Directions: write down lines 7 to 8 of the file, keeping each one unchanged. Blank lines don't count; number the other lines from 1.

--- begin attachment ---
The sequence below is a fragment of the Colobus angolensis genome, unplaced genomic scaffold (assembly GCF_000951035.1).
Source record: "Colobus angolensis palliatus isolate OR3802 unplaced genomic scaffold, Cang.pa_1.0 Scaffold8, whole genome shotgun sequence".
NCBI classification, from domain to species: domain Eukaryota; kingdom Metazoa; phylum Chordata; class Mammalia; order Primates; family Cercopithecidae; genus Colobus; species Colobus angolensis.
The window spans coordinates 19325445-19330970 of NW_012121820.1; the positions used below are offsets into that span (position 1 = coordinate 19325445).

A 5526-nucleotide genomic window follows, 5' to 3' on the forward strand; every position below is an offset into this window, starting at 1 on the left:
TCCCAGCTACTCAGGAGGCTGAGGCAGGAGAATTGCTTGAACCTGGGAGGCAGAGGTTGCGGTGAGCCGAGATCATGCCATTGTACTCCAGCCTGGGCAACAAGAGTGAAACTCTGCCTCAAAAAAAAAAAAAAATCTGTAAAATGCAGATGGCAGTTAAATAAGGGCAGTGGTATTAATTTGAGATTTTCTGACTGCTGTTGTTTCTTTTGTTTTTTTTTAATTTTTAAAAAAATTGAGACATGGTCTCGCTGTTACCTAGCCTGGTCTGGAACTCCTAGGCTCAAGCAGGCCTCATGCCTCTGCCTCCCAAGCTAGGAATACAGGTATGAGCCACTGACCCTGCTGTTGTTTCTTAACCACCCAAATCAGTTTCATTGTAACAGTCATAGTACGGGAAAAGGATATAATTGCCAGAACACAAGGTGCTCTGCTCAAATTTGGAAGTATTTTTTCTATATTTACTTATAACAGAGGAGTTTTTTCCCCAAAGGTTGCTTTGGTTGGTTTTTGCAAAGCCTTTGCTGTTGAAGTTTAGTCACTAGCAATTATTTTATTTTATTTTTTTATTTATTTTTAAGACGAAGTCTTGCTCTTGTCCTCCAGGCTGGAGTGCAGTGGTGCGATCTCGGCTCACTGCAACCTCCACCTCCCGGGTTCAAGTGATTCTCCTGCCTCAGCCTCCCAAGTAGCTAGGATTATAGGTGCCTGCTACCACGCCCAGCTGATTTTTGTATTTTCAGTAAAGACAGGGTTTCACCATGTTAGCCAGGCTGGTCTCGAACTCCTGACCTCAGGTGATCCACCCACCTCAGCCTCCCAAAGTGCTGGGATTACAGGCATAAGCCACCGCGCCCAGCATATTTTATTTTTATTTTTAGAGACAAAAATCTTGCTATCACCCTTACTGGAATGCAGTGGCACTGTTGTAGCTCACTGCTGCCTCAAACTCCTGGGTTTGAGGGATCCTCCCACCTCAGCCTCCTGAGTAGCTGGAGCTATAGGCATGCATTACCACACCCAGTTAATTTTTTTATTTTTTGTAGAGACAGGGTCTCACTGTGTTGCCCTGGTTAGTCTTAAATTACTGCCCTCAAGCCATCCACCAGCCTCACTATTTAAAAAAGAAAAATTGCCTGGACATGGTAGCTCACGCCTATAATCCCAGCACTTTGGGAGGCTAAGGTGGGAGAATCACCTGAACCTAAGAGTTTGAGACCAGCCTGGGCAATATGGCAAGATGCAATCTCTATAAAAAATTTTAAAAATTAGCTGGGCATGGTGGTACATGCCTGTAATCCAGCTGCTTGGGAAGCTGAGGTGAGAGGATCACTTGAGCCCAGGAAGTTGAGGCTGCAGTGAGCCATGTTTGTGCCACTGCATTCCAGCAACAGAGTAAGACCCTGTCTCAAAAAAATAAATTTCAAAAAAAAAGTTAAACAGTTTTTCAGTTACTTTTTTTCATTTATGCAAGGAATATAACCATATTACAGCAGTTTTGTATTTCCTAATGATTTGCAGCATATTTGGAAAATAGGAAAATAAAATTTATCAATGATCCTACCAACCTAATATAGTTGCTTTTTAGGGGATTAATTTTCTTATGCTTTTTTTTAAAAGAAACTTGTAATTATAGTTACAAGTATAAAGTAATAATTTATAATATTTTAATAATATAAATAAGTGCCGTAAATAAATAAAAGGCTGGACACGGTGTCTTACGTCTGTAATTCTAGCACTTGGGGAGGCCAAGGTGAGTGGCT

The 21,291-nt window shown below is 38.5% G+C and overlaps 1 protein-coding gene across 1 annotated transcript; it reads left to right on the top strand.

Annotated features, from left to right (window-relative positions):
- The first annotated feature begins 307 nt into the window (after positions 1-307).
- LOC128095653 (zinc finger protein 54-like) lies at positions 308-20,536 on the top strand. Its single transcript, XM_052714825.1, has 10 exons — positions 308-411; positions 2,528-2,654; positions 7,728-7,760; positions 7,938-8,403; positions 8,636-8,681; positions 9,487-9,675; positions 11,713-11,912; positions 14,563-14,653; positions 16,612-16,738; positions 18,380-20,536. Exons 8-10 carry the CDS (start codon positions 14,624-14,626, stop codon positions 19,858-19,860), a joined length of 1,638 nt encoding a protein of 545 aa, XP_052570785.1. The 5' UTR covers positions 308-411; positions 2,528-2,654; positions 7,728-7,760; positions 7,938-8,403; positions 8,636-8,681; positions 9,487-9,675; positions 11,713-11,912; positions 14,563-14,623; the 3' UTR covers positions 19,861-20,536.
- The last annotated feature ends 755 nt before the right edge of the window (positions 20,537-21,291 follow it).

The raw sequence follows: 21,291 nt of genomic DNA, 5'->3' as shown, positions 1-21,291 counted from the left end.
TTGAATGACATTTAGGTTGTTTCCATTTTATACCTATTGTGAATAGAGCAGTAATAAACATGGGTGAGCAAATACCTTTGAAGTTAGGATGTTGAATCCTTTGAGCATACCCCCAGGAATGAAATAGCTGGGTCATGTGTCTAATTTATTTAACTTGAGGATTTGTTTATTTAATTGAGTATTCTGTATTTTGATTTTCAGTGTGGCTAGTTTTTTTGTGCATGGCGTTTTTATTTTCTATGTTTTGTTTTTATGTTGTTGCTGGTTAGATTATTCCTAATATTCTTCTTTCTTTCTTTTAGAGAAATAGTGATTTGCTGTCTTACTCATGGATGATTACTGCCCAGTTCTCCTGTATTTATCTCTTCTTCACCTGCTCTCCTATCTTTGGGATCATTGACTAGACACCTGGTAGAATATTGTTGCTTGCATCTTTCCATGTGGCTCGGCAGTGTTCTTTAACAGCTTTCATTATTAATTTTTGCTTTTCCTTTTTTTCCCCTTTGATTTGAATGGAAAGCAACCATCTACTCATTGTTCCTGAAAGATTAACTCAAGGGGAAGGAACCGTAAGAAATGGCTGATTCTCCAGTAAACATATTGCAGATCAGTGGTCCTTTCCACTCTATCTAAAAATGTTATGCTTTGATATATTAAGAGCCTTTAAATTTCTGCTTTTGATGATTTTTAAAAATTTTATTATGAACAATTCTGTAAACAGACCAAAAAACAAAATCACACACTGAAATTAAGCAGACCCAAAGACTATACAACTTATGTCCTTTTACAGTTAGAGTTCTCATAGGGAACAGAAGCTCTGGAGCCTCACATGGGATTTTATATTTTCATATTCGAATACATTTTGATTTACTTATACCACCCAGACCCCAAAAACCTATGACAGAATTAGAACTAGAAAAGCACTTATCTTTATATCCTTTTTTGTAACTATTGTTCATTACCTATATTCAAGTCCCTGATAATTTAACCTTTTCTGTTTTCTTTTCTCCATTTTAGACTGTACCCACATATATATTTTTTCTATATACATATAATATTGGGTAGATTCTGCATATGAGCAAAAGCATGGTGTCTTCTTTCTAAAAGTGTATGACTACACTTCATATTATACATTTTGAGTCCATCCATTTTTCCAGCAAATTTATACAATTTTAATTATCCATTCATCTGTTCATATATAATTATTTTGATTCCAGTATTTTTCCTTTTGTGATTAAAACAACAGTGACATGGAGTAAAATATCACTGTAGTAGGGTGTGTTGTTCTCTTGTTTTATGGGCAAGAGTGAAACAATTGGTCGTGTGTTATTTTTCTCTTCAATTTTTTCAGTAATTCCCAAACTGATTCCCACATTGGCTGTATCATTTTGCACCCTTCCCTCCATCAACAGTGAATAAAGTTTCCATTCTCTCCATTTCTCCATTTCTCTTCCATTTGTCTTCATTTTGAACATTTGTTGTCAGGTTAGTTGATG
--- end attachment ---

The 21,291-nt window shown below is 38.5% G+C and overlaps 1 protein-coding gene across 1 annotated transcript; it reads left to right on the top strand.

Annotated features, from left to right (window-relative positions):